Wisconsin Governor Deploys National Guard to Help at Polls

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Wisconsin Gov. Tony Evers holds a news conference in Madison.
FILE - In this Feb. 6, 2020 file photo, Wisconsin Gov. Tony Evers holds a news conference in Madison. (Steve Apps/Wisconsin State Journal via AP, File)

MADISON, Wis. — Wisconsin's governor said Wednesday that he will use National Guard soldiers to staff undermanned polling sites in next week's presidential primary.

Meanwhile, Democratic presidential candidate Bernie Sanders joined others who have called for the state to postpone the election.

Local election clerks across the state say poll workers are quitting in droves out of fears of contracting the coronavirus during Tuesday's election, which also features a state Supreme Court race and hundreds of local races. More than 100 municipalities have reported they lack enough people to staff even one polling site.

Democratic Gov. Tony Evers told a federal judge in a filing that he will use members of the Wisconsin Army National Guard to help as poll workers but that even that move likely won't fill all staffing needs. The court filing said the Guard was determining how many soldiers it can make available in each county.

Guard spokesman Joe Trovato told The Associated Press in an email that commanders were working closely with election officials to decide how many soldiers will be needed and how to train them. Trovato said the soldiers will be from the same county as the site they work, in line with a state residency law for poll workers.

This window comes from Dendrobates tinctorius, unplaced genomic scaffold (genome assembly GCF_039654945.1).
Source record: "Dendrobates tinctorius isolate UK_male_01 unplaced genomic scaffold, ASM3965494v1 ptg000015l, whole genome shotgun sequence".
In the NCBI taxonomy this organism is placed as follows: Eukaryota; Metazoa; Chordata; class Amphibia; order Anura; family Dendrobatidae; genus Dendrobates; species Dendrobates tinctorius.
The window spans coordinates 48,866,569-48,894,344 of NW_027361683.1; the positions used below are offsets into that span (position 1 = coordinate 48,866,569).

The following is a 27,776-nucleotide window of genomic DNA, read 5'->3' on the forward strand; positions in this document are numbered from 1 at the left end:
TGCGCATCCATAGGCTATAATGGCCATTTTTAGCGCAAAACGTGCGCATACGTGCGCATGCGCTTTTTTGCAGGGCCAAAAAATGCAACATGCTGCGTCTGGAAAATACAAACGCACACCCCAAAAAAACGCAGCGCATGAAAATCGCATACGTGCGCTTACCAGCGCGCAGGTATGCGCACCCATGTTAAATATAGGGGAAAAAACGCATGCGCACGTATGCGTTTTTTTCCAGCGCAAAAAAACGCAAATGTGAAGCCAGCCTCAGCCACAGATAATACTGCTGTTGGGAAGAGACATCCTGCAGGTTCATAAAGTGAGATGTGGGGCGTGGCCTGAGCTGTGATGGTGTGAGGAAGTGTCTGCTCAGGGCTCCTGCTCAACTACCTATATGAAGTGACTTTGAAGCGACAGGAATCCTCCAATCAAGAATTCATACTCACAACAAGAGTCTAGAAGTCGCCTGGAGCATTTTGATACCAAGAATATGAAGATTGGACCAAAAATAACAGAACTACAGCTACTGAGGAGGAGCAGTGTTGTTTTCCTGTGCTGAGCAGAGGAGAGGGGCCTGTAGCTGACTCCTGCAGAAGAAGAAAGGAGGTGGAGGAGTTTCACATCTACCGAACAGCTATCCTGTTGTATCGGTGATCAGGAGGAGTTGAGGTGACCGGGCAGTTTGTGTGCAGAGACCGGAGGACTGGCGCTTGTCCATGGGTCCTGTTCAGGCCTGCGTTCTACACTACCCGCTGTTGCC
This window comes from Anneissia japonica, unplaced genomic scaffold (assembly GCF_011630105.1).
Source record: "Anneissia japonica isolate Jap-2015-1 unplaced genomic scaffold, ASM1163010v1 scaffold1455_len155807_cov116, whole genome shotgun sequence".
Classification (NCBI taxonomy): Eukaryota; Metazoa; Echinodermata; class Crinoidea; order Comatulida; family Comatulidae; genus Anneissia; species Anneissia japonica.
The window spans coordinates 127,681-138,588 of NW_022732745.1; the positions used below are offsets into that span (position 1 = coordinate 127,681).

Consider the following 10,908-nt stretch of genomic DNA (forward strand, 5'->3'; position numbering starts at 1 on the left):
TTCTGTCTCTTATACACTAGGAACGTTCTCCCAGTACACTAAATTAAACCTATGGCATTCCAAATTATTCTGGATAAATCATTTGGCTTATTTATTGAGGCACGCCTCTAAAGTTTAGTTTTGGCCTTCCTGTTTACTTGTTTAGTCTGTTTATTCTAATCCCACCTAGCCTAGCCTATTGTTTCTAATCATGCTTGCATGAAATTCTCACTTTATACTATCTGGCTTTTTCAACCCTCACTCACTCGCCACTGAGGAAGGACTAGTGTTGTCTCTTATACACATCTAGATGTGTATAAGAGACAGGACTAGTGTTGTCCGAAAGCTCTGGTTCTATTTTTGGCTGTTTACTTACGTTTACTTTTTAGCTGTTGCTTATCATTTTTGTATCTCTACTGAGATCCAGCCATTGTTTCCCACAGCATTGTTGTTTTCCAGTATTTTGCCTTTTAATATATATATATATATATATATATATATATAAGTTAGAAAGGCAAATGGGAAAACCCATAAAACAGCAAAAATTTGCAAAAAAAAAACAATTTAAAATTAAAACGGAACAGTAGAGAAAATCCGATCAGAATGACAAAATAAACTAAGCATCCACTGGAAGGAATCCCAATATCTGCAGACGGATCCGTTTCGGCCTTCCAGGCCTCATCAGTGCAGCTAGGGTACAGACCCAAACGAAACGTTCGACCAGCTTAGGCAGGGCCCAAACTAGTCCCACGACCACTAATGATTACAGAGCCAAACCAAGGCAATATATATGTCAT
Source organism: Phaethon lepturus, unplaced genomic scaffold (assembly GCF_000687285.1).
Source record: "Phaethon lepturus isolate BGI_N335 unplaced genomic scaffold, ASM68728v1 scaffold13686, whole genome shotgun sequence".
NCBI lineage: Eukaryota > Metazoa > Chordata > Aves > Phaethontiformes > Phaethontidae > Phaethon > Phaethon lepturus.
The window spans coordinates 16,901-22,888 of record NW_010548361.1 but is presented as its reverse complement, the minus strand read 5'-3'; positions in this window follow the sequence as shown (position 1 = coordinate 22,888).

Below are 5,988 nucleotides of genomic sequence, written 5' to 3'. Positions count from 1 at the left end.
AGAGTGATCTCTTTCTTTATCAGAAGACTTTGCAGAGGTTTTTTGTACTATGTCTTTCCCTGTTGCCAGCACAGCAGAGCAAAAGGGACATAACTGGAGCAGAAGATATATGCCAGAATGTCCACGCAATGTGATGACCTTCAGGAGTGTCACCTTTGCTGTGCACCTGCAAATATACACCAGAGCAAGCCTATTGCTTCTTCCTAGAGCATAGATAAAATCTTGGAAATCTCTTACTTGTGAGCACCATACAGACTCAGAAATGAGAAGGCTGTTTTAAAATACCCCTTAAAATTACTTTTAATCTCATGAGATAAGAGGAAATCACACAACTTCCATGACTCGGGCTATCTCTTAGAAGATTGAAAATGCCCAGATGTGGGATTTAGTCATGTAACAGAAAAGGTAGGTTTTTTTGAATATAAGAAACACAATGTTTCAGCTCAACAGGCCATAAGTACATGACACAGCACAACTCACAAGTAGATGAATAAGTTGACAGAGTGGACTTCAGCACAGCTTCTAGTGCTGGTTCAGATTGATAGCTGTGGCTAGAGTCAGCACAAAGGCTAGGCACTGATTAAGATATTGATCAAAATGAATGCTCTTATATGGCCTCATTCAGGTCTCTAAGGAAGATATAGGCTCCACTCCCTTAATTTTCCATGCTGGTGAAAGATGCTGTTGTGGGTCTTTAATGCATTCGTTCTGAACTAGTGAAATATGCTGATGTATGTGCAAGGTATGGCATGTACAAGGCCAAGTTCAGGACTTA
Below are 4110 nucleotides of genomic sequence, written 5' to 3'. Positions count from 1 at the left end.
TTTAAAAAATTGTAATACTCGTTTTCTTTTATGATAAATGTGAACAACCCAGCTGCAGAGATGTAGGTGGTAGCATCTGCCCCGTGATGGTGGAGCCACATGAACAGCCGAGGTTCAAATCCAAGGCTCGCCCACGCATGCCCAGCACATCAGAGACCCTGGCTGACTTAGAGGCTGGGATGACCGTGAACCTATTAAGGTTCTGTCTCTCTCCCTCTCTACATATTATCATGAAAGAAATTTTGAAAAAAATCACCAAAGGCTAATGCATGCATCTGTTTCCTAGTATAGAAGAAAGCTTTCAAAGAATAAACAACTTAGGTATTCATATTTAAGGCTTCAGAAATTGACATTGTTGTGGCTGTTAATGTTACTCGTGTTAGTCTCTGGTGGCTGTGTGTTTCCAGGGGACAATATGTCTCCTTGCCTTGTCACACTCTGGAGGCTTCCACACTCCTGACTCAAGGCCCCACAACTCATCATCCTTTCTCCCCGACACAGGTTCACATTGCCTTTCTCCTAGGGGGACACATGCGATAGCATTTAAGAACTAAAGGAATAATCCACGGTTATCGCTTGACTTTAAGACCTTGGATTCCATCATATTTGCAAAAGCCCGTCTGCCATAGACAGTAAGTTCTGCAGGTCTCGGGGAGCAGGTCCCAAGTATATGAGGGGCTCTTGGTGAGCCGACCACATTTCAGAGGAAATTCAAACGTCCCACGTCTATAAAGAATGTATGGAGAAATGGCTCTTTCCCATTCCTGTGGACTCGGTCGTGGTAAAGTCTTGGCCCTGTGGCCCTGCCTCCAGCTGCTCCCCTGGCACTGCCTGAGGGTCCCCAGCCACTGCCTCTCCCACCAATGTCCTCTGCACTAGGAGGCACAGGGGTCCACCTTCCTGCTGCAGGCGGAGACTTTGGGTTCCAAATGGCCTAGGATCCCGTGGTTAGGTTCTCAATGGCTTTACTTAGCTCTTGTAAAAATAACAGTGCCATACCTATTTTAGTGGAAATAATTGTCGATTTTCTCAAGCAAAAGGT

Evers submitted the brief Tuesday as U.S. District Judge William Conley considered three lawsuits seeking to postpone the election. Conley was scheduled to hear testimony Wednesday afternoon.

Wisconsin residents are under a stay-at-home order from Evers that prohibits nonessential activities to slow the spread of the coronavirus. The Democratic National Committee, the state Democratic Party and other liberal-leaning groups argue in lawsuits filed last month that in-person voting should be postponed until after that order expires on April 24.

In a written statement Wednesday, Sanders said: “People should not be forced to put their lives on the line to vote."

Both Evers and Republican legislative leaders have wanted to keep the Tuesday date. Evers says postponement could leave countless local offices vacant. But the two sides have sparred over how to conduct the election, including whether to relax photo ID requirements to make the absentee voting process easier.

This article was written by TODD RICHMOND from The Associated Press and was legally licensed through the NewsCred publisher network. Please direct all licensing questions to legal@newscred.com.

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